Regulators Are Set To Allow Seabrook Nuclear Plant In N.H. To Run Through 2050

The Seabrook nuclear power plant in Seabrook, N.H., in a 2011 file photo (Jim Cole/AP)
The Seabrook nuclear power plant in Seabrook, N.H., in a 2011 file photo (Jim Cole/AP)

Seabrook Nuclear Power Plant is expected to get approval to continue operating through 2050 by the end of this month, after regulators finished determining the facility is safe to remain open.

Activists concerned about the facility’s safety say the decision is premature — but officials say those activists could still prompt changes in Seabrook’s license through a hearing this summer.

Seabrook’s reactor is the largest single electric-generating unit in New England. Located on the Seacoast close to the Massachusetts border, the plant is currently licensed to run through 2030.

It’s the only nuclear station in the country known to be experiencing a chemical reaction that’s causing cracks to spread in its concrete foundations.

The cracks were discovered nearly a decade ago — around the same time the plant’s owner, Florida-based NextEra, first asked the Nuclear Regulatory Commission for a 20-year license extension.

NRC spokesman Neil Sheehan says after years of exhaustive review, officials have ruled the concrete issue is under control and the plant is running safely.

"The NRC staff believes, at this point, there’s no impediment to issuing the license amendment and license renewal,” he says.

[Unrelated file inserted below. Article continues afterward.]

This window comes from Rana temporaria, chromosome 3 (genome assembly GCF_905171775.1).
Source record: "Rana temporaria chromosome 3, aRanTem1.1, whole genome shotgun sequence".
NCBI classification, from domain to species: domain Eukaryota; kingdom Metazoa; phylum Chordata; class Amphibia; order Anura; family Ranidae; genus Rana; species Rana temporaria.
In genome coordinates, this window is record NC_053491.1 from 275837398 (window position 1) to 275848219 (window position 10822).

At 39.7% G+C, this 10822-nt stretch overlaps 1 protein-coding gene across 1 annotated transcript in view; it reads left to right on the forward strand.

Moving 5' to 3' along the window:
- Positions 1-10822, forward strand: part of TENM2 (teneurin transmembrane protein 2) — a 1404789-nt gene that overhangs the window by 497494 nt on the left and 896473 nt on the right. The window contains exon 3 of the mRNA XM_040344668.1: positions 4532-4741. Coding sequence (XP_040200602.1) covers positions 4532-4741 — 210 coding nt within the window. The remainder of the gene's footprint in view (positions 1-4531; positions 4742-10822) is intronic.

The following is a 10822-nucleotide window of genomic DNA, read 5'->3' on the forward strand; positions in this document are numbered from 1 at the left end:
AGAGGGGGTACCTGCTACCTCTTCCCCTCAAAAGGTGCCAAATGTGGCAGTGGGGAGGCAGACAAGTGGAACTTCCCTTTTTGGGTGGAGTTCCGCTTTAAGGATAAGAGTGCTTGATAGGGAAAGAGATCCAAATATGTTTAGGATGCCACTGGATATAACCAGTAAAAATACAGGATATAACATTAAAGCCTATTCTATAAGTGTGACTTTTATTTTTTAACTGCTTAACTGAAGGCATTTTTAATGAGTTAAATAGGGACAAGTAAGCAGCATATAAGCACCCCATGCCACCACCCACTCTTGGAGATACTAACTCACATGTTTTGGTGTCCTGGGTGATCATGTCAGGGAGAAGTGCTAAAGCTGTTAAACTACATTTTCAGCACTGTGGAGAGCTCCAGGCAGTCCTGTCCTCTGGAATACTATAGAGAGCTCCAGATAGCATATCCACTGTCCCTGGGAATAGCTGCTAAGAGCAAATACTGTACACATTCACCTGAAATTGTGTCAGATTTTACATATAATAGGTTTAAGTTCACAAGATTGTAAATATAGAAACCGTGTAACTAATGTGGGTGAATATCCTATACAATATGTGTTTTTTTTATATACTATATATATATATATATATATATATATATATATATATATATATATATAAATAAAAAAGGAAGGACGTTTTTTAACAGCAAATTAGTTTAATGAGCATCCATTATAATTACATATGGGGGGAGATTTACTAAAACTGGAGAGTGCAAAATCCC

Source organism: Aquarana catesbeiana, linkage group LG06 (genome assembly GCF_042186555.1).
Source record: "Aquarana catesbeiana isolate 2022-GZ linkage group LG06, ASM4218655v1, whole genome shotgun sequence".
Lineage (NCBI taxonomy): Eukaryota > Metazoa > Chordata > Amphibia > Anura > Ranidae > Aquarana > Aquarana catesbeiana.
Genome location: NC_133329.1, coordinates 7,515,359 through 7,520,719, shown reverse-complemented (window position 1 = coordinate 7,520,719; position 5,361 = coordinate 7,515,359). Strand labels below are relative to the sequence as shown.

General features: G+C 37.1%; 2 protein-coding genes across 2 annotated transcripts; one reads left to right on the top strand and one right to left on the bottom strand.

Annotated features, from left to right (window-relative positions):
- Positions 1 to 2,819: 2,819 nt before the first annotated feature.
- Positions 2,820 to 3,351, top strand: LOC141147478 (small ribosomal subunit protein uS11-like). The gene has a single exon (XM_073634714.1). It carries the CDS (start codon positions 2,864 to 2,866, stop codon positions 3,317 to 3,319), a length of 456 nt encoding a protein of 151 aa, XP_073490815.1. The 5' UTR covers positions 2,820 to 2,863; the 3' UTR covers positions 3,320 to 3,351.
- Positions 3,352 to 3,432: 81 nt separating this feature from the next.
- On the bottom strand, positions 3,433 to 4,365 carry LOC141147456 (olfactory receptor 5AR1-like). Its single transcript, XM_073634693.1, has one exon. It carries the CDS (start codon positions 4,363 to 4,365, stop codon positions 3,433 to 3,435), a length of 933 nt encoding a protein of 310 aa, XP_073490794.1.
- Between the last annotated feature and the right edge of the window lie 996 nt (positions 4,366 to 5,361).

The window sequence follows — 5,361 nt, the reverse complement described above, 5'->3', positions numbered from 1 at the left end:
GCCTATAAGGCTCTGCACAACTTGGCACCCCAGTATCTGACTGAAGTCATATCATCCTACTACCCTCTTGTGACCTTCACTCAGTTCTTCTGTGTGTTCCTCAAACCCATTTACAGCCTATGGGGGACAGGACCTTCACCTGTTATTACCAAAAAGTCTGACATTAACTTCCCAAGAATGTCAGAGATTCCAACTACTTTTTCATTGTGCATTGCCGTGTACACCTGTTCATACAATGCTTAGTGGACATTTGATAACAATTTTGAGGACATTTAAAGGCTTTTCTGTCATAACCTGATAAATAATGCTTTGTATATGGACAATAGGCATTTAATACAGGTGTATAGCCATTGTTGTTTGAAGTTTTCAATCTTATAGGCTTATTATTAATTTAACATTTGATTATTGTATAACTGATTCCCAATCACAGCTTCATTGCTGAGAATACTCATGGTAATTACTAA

Sheehan says the NRC expects to approve that license amendment, which focuses on monitoring and management plans for the cracks, around Jan. 22 — and the license renewal around Jan. 30.

He says it would allow NextEra to immediately begin implementing its plans to address the cracks, under ongoing government oversight. The license extension itself wouldn’t begin until 2030.

The approval timeline was first unveiled last week in a public letter from an NRC lawyer to administrative judges at the commission’s Atomic Safety and Licensing Board.

Massachusetts and New Hampshire were also notified of the planned approvals “and had no comments,” the letter states.

Sheehan says the judges at the licensing board, who make up a “quasi-judicial arm” of the NRC, will still take testimony from the Seabrook watchdog group C-10 Foundation at a public hearing this coming summer.

The nonprofit contends the concrete cracks and other safety issues haven’t been properly analyzed. They were given intervenor status to raise those concerns at the upcoming hearing.

C-10 executive director Natalie Hildt Treat says they’d hoped regulators would wait to decide on extending Seabrook’s license until after the hearing and any subsequent ruling.

"It's going to be all that much harder, we think, to reopen or reverse any decisions that have been made by the NRC,” Treat says.

Sheehan, the NRC spokesman, says the administrative judges could issue a ruling that would lead to changes in the concrete crack management plans, which could affect the license extension.

He says any party could also appeal the judges’ ruling up to the NRC’s presidentially appointed leadership or to a federal court.

Seabrook will be one of two nuclear plants left in New England after Massachusetts’ Pilgrim Station closes this year.

This story was first published by New Hampshire Public Radio.



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